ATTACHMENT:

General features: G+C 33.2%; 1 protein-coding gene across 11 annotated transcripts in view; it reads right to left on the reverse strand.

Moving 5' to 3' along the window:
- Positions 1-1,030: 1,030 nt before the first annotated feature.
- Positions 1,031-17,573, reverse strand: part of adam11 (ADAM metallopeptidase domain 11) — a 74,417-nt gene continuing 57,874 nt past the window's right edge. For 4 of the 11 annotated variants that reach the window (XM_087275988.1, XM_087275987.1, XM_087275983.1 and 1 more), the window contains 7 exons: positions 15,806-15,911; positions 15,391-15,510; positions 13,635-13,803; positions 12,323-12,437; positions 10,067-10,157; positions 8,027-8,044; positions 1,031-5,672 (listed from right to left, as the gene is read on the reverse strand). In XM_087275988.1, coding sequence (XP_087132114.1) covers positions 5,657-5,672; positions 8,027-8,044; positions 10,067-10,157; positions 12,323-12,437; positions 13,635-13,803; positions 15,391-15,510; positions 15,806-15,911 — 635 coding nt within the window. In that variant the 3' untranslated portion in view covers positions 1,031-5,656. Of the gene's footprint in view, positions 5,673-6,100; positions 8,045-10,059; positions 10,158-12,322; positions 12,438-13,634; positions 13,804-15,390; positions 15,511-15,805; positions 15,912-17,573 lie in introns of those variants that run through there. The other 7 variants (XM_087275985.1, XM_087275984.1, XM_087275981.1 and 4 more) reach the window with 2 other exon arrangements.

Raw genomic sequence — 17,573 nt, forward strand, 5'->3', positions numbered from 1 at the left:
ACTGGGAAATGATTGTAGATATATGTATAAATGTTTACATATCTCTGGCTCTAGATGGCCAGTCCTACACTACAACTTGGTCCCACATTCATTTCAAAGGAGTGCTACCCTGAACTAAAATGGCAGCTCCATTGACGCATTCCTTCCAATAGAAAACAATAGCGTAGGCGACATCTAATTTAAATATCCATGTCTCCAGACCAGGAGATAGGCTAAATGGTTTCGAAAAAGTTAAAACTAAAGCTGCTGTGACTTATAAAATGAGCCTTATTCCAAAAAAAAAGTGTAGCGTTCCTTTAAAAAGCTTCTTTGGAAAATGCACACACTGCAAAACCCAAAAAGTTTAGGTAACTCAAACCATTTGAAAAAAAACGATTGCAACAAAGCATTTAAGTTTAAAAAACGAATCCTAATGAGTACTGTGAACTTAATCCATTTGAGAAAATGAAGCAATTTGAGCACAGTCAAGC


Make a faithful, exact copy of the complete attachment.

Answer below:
General features: G+C 33.2%; 1 protein-coding gene across 11 annotated transcripts in view; it reads right to left on the reverse strand.

Moving 5' to 3' along the window:
- Positions 1-1,030: 1,030 nt before the first annotated feature.
- Positions 1,031-17,573, reverse strand: part of adam11 (ADAM metallopeptidase domain 11) — a 74,417-nt gene continuing 57,874 nt past the window's right edge. For 4 of the 11 annotated variants that reach the window (XM_087275988.1, XM_087275987.1, XM_087275983.1 and 1 more), the window contains 7 exons: positions 15,806-15,911; positions 15,391-15,510; positions 13,635-13,803; positions 12,323-12,437; positions 10,067-10,157; positions 8,027-8,044; positions 1,031-5,672 (listed from right to left, as the gene is read on the reverse strand). In XM_087275988.1, coding sequence (XP_087132114.1) covers positions 5,657-5,672; positions 8,027-8,044; positions 10,067-10,157; positions 12,323-12,437; positions 13,635-13,803; positions 15,391-15,510; positions 15,806-15,911 — 635 coding nt within the window. In that variant the 3' untranslated portion in view covers positions 1,031-5,656. Of the gene's footprint in view, positions 5,673-6,100; positions 8,045-10,059; positions 10,158-12,322; positions 12,438-13,634; positions 13,804-15,390; positions 15,511-15,805; positions 15,912-17,573 lie in introns of those variants that run through there. The other 7 variants (XM_087275985.1, XM_087275984.1, XM_087275981.1 and 4 more) reach the window with 2 other exon arrangements.

Raw genomic sequence — 17,573 nt, forward strand, 5'->3', positions numbered from 1 at the left:
ACTGGGAAATGATTGTAGATATATGTATAAATGTTTACATATCTCTGGCTCTAGATGGCCAGTCCTACACTACAACTTGGTCCCACATTCATTTCAAAGGAGTGCTACCCTGAACTAAAATGGCAGCTCCATTGACGCATTCCTTCCAATAGAAAACAATAGCGTAGGCGACATCTAATTTAAATATCCATGTCTCCAGACCAGGAGATAGGCTAAATGGTTTCGAAAAAGTTAAAACTAAAGCTGCTGTGACTTATAAAATGAGCCTTATTCCAAAAAAAAAGTGTAGCGTTCCTTTAAAAAGCTTCTTTGGAAAATGCACACACTGCAAAACCCAAAAAGTTTAGGTAACTCAAACCATTTGAAAAAAAACGATTGCAACAAAGCATTTAAGTTTAAAAAACGAATCCTAATGAGTACTGTGAACTTAATCCATTTGAGAAAATGAAGCAATTTGAGCACAGTCAAGC